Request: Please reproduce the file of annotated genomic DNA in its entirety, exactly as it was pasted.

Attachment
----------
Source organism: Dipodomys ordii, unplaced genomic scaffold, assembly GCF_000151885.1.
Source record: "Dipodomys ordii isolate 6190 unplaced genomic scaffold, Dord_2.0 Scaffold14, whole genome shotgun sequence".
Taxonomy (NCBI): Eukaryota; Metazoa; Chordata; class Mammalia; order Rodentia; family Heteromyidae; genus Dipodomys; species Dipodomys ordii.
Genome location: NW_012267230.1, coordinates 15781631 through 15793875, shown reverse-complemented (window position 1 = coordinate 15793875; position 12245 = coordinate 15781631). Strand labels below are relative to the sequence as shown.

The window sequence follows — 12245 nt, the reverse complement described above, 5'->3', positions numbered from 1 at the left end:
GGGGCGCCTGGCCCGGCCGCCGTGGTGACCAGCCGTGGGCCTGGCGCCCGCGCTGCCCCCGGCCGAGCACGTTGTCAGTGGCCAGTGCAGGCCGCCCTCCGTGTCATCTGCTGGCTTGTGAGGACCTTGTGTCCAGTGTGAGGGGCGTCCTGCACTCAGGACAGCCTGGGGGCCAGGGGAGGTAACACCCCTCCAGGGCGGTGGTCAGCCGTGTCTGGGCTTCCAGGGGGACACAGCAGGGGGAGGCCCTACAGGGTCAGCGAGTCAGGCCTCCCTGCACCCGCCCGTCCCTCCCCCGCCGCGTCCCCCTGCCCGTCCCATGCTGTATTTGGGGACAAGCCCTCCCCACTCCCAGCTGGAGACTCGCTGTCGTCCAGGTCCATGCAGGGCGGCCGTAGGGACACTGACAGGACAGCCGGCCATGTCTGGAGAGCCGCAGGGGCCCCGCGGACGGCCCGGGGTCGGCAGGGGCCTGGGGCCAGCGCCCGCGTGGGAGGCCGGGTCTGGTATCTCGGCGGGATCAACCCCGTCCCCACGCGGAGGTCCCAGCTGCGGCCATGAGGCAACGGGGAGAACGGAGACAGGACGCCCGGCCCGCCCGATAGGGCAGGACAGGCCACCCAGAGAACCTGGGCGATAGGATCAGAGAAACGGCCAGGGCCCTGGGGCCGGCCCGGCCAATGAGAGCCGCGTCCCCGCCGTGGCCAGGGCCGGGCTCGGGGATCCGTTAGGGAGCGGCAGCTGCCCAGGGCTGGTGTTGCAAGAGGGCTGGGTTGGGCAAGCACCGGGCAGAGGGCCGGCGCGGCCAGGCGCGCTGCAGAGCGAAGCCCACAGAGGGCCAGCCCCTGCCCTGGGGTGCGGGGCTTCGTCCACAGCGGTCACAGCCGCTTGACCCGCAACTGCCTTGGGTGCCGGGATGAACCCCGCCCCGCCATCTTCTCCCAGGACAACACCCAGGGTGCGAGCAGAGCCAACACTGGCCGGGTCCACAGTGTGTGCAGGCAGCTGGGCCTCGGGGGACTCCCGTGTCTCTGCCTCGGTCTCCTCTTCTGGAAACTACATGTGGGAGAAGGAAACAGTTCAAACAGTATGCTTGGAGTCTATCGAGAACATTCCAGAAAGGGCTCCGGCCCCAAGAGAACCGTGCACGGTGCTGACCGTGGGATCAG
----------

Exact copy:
Source organism: Dipodomys ordii, unplaced genomic scaffold, assembly GCF_000151885.1.
Source record: "Dipodomys ordii isolate 6190 unplaced genomic scaffold, Dord_2.0 Scaffold14, whole genome shotgun sequence".
Taxonomy (NCBI): Eukaryota; Metazoa; Chordata; class Mammalia; order Rodentia; family Heteromyidae; genus Dipodomys; species Dipodomys ordii.
Genome location: NW_012267230.1, coordinates 15781631 through 15793875, shown reverse-complemented (window position 1 = coordinate 15793875; position 12245 = coordinate 15781631). Strand labels below are relative to the sequence as shown.

The window sequence follows — 12245 nt, the reverse complement described above, 5'->3', positions numbered from 1 at the left end:
GGGGCGCCTGGCCCGGCCGCCGTGGTGACCAGCCGTGGGCCTGGCGCCCGCGCTGCCCCCGGCCGAGCACGTTGTCAGTGGCCAGTGCAGGCCGCCCTCCGTGTCATCTGCTGGCTTGTGAGGACCTTGTGTCCAGTGTGAGGGGCGTCCTGCACTCAGGACAGCCTGGGGGCCAGGGGAGGTAACACCCCTCCAGGGCGGTGGTCAGCCGTGTCTGGGCTTCCAGGGGGACACAGCAGGGGGAGGCCCTACAGGGTCAGCGAGTCAGGCCTCCCTGCACCCGCCCGTCCCTCCCCCGCCGCGTCCCCCTGCCCGTCCCATGCTGTATTTGGGGACAAGCCCTCCCCACTCCCAGCTGGAGACTCGCTGTCGTCCAGGTCCATGCAGGGCGGCCGTAGGGACACTGACAGGACAGCCGGCCATGTCTGGAGAGCCGCAGGGGCCCCGCGGACGGCCCGGGGTCGGCAGGGGCCTGGGGCCAGCGCCCGCGTGGGAGGCCGGGTCTGGTATCTCGGCGGGATCAACCCCGTCCCCACGCGGAGGTCCCAGCTGCGGCCATGAGGCAACGGGGAGAACGGAGACAGGACGCCCGGCCCGCCCGATAGGGCAGGACAGGCCACCCAGAGAACCTGGGCGATAGGATCAGAGAAACGGCCAGGGCCCTGGGGCCGGCCCGGCCAATGAGAGCCGCGTCCCCGCCGTGGCCAGGGCCGGGCTCGGGGATCCGTTAGGGAGCGGCAGCTGCCCAGGGCTGGTGTTGCAAGAGGGCTGGGTTGGGCAAGCACCGGGCAGAGGGCCGGCGCGGCCAGGCGCGCTGCAGAGCGAAGCCCACAGAGGGCCAGCCCCTGCCCTGGGGTGCGGGGCTTCGTCCACAGCGGTCACAGCCGCTTGACCCGCAACTGCCTTGGGTGCCGGGATGAACCCCGCCCCGCCATCTTCTCCCAGGACAACACCCAGGGTGCGAGCAGAGCCAACACTGGCCGGGTCCACAGTGTGTGCAGGCAGCTGGGCCTCGGGGGACTCCCGTGTCTCTGCCTCGGTCTCCTCTTCTGGAAACTACATGTGGGAGAAGGAAACAGTTCAAACAGTATGCTTGGAGTCTATCGAGAACATTCCAGAAAGGGCTCCGGCCCCAAGAGAACCGTGCACGGTGCTGACCGTGGGATCAG